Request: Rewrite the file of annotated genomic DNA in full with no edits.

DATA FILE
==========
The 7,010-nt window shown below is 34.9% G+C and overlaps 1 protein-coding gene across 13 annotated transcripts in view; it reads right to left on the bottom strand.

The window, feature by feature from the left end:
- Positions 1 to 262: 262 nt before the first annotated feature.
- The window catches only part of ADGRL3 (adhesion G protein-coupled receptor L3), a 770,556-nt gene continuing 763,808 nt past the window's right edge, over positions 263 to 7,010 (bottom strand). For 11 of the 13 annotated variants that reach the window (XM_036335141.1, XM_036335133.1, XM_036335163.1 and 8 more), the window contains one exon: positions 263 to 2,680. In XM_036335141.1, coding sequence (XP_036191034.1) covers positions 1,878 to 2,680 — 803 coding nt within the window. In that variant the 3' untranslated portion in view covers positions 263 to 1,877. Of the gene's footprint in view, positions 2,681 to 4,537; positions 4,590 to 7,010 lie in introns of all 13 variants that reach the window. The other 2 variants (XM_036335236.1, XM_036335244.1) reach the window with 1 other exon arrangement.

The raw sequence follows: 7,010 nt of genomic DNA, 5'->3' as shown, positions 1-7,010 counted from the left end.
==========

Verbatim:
The 7,010-nt window shown below is 34.9% G+C and overlaps 1 protein-coding gene across 13 annotated transcripts in view; it reads right to left on the bottom strand.

The window, feature by feature from the left end:
- Positions 1 to 262: 262 nt before the first annotated feature.
- The window catches only part of ADGRL3 (adhesion G protein-coupled receptor L3), a 770,556-nt gene continuing 763,808 nt past the window's right edge, over positions 263 to 7,010 (bottom strand). For 11 of the 13 annotated variants that reach the window (XM_036335141.1, XM_036335133.1, XM_036335163.1 and 8 more), the window contains one exon: positions 263 to 2,680. In XM_036335141.1, coding sequence (XP_036191034.1) covers positions 1,878 to 2,680 — 803 coding nt within the window. In that variant the 3' untranslated portion in view covers positions 263 to 1,877. Of the gene's footprint in view, positions 2,681 to 4,537; positions 4,590 to 7,010 lie in introns of all 13 variants that reach the window. The other 2 variants (XM_036335236.1, XM_036335244.1) reach the window with 1 other exon arrangement.

The raw sequence follows: 7,010 nt of genomic DNA, 5'->3' as shown, positions 1-7,010 counted from the left end.